Levistre’s wife, Roselyn, who had travelled with him from Rouen to the coroner’s Paris video-link facility, refused to give evidence after she had listened to her husband’s latest account. This saved Team Fayed from further potential embarrassment. The jury will now not discover if she shared her husband’s exciting new recollection of seeing the ‘men in black’.
As Levistre plunged to inquest earth there was no Planet Fayed safety net, as even the Hugefees were dumbstruck, and Planet Fayed’s circus ringmaster, Mohamed himself, was absent. Ian Croxford — QC for Fayed’s Ritz — did eventually rouse himself and helpfully sought to check details of Levistre’s substantial career as a petty criminal. Levistre had stated that his longest prison sentence had been two and a half years. However, he was pleased to reveal that he had not been charged in the 1980s with a notorious attempt to sell a child he had conceived with a German woman 20 years his junior. Levistre had been released after spending months in custody — Planet Fayed was keen to clear up any misunderstanding that yet another prison sentence might have followed the extraordinary behaviour which had first brought Levistre to public notice 20 years ago.
The coroner has already outlined how Michael Mansfield, Fayed’s personal QC, will argue that the late paparazzo James Andanson’s white Fiat was instrumental in executing Prince Phillip’s instruction to assassinate Diana and Dodi.
However, Levistre damaged this particular fantasy when he categorically insisted that he did not see a white Fiat in the tunnel — too busy watching his men in black, perhaps.
Planet Fayed can comfort itself in the knowledge that dead paparazzi are much easier to blame and legally abuse than the living French ones proved to be. Particularly if Andanson’s ‘controllers’ — the British royals are not sporting enough to turn up to Fayed’s circus.
To the coroner’s annoyance, the QC Ian Croxford spent a whole afternoon tackling the first British witness to appear: Gary Dean had been visiting Paris in August 1997, and he saw the Ritz hotel’s driver, Henri Paul, hurtling towards the Alma tunnel. Unsavoury irony prevailed as the Ritz hotel’s QC — whose client’s driver the French had found to be criminally drunk and speeding when he died seconds after Dean saw him — suggested to the jury that Dean had himself been drunk and was thus an unreliable witness.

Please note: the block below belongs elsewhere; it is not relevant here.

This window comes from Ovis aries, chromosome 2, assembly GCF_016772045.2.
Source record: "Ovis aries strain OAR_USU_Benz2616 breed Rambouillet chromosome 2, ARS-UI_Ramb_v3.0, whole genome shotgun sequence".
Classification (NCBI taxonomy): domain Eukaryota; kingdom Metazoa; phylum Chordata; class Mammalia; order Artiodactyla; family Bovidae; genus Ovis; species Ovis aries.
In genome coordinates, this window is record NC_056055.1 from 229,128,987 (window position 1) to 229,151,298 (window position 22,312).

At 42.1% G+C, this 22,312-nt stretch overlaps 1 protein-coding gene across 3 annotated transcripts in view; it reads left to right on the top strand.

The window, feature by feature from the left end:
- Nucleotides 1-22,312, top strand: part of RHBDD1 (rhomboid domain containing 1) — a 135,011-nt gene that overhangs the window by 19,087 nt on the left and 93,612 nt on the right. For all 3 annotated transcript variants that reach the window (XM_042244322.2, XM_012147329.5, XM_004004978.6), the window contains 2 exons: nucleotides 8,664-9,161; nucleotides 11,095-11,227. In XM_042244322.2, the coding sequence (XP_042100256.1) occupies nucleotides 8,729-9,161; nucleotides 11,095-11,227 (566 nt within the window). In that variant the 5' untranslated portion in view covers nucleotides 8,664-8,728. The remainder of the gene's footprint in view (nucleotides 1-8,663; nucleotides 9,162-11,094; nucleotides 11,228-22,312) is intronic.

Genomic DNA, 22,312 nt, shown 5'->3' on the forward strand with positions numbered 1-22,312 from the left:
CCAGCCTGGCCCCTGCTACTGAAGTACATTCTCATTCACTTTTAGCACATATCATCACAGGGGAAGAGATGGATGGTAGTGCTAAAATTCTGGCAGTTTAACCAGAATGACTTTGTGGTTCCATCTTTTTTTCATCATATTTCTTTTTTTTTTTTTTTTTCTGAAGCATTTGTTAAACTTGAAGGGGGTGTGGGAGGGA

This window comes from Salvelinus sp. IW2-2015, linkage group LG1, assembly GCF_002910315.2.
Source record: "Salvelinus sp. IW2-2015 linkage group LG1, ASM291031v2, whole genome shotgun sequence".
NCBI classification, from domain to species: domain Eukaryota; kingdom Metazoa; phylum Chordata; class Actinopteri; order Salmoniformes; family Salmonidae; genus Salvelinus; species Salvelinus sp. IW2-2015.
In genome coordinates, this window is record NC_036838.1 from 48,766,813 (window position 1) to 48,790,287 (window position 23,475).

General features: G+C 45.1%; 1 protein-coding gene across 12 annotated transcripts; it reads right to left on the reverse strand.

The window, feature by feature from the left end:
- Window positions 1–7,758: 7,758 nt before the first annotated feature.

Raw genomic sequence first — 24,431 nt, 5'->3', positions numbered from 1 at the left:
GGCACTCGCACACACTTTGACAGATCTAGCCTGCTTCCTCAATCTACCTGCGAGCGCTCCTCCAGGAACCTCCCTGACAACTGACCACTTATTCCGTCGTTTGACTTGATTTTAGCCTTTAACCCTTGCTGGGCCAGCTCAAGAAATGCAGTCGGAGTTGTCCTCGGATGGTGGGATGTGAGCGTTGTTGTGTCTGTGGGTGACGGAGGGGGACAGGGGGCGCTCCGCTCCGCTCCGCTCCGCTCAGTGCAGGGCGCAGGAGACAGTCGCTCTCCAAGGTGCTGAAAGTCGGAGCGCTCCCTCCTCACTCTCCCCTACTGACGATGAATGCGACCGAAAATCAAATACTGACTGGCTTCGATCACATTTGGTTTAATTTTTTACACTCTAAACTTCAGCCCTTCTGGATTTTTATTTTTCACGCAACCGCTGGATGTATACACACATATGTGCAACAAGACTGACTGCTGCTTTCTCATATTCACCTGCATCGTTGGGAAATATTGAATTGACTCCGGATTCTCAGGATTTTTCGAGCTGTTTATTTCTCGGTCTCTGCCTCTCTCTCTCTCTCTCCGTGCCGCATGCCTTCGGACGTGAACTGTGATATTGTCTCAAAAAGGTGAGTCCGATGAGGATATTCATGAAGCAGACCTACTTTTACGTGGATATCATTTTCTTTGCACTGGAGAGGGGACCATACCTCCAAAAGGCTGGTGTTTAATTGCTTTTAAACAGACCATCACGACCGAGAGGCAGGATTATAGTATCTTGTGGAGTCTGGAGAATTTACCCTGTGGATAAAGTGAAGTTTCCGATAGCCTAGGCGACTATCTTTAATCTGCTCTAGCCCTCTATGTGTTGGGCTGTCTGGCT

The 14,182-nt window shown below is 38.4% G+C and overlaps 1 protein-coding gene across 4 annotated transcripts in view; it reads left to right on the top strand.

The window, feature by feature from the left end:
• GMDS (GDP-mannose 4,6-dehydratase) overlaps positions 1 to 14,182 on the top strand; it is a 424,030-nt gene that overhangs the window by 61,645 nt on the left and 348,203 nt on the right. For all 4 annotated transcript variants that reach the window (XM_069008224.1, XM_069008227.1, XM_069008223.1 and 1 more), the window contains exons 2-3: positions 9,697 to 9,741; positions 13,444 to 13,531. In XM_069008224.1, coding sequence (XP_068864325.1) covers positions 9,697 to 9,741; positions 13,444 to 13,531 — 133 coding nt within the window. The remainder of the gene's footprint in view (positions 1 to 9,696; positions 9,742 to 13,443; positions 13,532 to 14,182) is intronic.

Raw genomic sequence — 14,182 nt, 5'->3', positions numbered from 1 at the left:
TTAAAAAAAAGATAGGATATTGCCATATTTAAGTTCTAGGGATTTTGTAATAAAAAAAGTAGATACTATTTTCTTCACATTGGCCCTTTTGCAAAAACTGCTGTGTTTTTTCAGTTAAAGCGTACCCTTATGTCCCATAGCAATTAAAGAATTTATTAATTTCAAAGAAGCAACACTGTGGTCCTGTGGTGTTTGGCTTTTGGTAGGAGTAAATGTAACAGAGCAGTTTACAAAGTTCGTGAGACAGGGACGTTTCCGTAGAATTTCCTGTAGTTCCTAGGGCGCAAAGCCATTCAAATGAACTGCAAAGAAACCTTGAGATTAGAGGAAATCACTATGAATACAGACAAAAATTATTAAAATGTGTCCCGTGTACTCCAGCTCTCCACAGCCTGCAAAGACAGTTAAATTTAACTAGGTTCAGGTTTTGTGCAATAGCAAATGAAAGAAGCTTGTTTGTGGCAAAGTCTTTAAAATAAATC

Dean swiftly discovered that his offence against Planet Fayed was to have told police he had thought ‘it [the Mercedes] will never make it through the tunnel . . . it was going far too fast.’ The fact that he had spent hours with Lord Stevens’s Operation Paget detectives prepar
ing his statement had alerted Planet Fayed to the danger of his testimony. (Operation Paget was the three-year probe into Fayed’s conspiracy theories.)
The inquest was treated to an early sighting of a Hugefee charge with the loquacious Croxford in vintage form. Had Dean repaired to a nearby bar after leaving the scene of the fatal crash? Should he have had wine with his dinner earlier in the evening? The exasperated Dean cried, ‘It’s not right for me to sit here and not tell the truth!’ Not a convincing argument on Planet Fayed, but Croxford’s trunk was threatening to squeeze the life out of him.
The coroner censured Croxford twice: ‘If you carry on like this, we will be here until next year.’ Croxford disguised any pleasure this prospect might have brought him, his firm’s bank balance, or his client. The Hugefee herd, already savouring the promise of a six-month inquest engagement, swung their trunks in appreciation, as the press gallery groaned.
The Hugefees’ message to future intruders on Planet Fayed could not have been clearer — do not come here unless you enjoy having your life and testimony trampled on by us. Future French witnesses have the option to decline, and they now can read the inquest transcripts in French on the coroner’s website. One of the only two eye witnesses to Henri Paul’s encounter with pillar 13 in the Alma tunnel, Souad Moufakkir, failed to show up as arranged the day after Gary Dean’s testimony. She would not have passed muster on Planet Fayed: Moufakkir failed to see a ‘flash before the crash’, or any paparazzi as she watched Henri Paul kill himself, Dodi Fayed and the Princess of Wales in a Fayed hire car.
Martyn Gregory is the author of Diana: The Last Days (Virgin Books) and is Sky News’s expert commentator on the inquests.
More Spectator for less. Subscribe and receive 12 issues delivered for just £12, with full web and app access. Join us.